Rondell Henry, who lives in Maryland, admitted to the plot after being arrested.
MARYLAND, United States, Wednesday April 10, 2019 – A Trinidadian-born man has been accused in the United States of plotting to plow a stolen van into a crowd at a large shopping and entertainment compound outside of Washington, in what prosecutors said was an ISIS-inspired attack.
According to court documents, 28-year-old Rondell Henry, a naturalized US citizen who lives in Maryland, allegedly admitted to the plot after being arrested on March 28. The charging documents have only just been unsealed. He has been charged with interstate transportation of a stolen vehicle, and faces up to 10 years in prison if convicted.
Although Henry faces no terrorism charges, court documents detail terrorism-related accusations. According to prosecutors’ detention memo, Henry stole a U-Haul van with the intention of using it as a weapon against pedestrians on sidewalks within the National Harbour complex along the Potomac River in Maryland.
Prosecutors said that for two years, he harboured “hatred” for those who do not practice the Muslim faith. And, allegedly inspired by videos he watched of foreign terrorists, he decided to conduct a vehicular attack similar to the 2016 truck attack in Nice, France, for which ISIS claimed responsibility.
“He had no escape plan, intending to die while killing others for his cause,” the detention memo stated.
According to the criminal complaint and other court documents, on March 26, the Alexandria Police Department was contacted concerning a leased U-Haul vehicle that had been stolen from a parking garage at a mall in Alexandria, Virginia. The driver who had rented the U-Haul vehicle had noticed a man driving a blue BMW follow the U-Haul off Interstate 395 and onto mall property, then follow the U-Haul into the parking garage and park a few spaces away. When police responded to the garage, they found the BMW near where the U-Haul had been stolen. A check of the BMW’s registration records revealed that the BMW was registered to Henry.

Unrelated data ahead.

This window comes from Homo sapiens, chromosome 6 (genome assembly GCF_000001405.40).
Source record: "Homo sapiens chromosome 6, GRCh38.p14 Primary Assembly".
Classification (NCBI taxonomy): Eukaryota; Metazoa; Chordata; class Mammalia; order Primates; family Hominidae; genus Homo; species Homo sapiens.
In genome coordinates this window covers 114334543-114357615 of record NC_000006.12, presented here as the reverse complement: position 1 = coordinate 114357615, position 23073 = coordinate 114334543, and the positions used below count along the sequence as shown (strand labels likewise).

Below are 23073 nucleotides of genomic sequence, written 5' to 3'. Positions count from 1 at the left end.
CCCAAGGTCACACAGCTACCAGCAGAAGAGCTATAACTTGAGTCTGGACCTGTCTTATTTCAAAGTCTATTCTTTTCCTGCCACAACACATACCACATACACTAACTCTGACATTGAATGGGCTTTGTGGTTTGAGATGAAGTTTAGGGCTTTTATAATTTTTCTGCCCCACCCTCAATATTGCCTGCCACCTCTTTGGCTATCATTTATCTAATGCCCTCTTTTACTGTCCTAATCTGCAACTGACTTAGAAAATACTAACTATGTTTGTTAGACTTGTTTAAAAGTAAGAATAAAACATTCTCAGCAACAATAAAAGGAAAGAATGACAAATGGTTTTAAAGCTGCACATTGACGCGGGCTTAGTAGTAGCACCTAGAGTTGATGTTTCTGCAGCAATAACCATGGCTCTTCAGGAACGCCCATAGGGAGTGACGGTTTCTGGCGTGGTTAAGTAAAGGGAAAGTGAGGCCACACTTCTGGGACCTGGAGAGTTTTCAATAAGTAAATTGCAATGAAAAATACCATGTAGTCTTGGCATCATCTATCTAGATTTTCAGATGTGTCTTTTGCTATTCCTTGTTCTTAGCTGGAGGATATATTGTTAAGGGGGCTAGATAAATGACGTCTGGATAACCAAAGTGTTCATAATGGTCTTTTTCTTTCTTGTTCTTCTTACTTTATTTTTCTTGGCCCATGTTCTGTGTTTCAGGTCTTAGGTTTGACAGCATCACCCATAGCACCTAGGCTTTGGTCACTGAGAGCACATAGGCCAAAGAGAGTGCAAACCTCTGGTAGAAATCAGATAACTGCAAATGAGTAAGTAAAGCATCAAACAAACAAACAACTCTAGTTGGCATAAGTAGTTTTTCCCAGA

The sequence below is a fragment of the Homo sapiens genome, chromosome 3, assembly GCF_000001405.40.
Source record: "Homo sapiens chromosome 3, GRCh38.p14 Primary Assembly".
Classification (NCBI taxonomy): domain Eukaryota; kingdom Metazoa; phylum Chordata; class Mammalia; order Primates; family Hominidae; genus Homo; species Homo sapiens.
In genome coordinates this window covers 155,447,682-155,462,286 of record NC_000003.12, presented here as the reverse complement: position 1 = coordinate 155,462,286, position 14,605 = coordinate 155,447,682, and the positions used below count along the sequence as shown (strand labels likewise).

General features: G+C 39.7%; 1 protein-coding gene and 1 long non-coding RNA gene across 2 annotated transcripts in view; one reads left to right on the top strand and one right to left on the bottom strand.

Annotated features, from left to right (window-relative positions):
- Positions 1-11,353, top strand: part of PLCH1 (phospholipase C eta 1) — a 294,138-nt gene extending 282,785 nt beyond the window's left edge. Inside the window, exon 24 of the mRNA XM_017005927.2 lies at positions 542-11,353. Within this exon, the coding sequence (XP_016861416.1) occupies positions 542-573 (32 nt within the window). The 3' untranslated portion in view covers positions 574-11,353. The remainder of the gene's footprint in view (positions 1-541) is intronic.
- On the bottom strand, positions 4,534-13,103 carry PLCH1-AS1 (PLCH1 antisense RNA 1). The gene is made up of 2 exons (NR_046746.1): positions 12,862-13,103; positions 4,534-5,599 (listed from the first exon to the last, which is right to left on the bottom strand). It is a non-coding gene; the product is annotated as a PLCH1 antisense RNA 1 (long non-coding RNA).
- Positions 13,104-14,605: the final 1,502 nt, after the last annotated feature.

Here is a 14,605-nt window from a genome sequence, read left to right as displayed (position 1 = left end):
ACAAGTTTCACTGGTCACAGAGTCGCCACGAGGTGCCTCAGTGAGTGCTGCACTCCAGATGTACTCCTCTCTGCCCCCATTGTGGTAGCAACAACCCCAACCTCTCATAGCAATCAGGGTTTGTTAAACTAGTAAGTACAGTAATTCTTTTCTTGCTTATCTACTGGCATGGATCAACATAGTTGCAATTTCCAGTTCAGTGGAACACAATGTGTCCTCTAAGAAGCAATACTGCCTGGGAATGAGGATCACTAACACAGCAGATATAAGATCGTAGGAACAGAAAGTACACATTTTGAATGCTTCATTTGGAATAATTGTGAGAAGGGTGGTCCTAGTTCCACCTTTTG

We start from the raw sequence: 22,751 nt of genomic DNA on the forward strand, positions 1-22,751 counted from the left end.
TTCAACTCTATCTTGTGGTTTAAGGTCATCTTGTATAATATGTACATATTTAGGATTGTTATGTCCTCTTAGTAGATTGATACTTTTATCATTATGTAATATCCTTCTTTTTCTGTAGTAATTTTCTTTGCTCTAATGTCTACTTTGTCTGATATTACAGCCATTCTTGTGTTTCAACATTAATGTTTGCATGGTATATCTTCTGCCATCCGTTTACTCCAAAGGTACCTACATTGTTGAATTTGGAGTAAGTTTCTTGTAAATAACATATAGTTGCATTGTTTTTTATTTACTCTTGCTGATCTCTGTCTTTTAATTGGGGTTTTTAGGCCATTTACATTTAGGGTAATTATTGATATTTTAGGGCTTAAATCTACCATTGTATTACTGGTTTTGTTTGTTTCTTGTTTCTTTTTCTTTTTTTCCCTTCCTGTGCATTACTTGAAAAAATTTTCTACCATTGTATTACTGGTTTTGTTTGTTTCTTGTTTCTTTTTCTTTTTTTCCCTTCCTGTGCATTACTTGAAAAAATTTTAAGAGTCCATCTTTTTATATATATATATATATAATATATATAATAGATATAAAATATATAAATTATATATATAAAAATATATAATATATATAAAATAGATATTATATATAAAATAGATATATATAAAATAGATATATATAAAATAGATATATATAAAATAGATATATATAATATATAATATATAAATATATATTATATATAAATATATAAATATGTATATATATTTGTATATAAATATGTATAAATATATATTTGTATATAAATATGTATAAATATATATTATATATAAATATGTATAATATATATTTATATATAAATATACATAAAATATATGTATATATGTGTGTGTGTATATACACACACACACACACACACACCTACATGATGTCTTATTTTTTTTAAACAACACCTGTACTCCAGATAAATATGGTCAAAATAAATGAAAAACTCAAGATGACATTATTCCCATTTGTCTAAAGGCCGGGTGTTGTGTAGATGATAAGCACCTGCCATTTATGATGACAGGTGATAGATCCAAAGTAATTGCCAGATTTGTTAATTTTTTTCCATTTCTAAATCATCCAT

The next day, the stolen U-Haul was located at the National Harbour in Maryland. Before he arrived at the Maryland complex, however, Henry spent nearly two hours at Washington Dulles International Airport in Virginia on March 27, assessing crowds there.
However, he found too few people for the scale of the attack he envisioned and moved on to National Harbour where he parked the U-Haul and walked around a popular part of National Harbour before breaking into a boat to hide overnight.
Henry wanted to create “panic and chaos” at National Harbour, the “same as what happened in France”, the detention memo said.
However, by the following morning, police officers had discovered the location of the stolen U-Haul, and when Henry jumped over the security fence from the boat dock, they arrested him.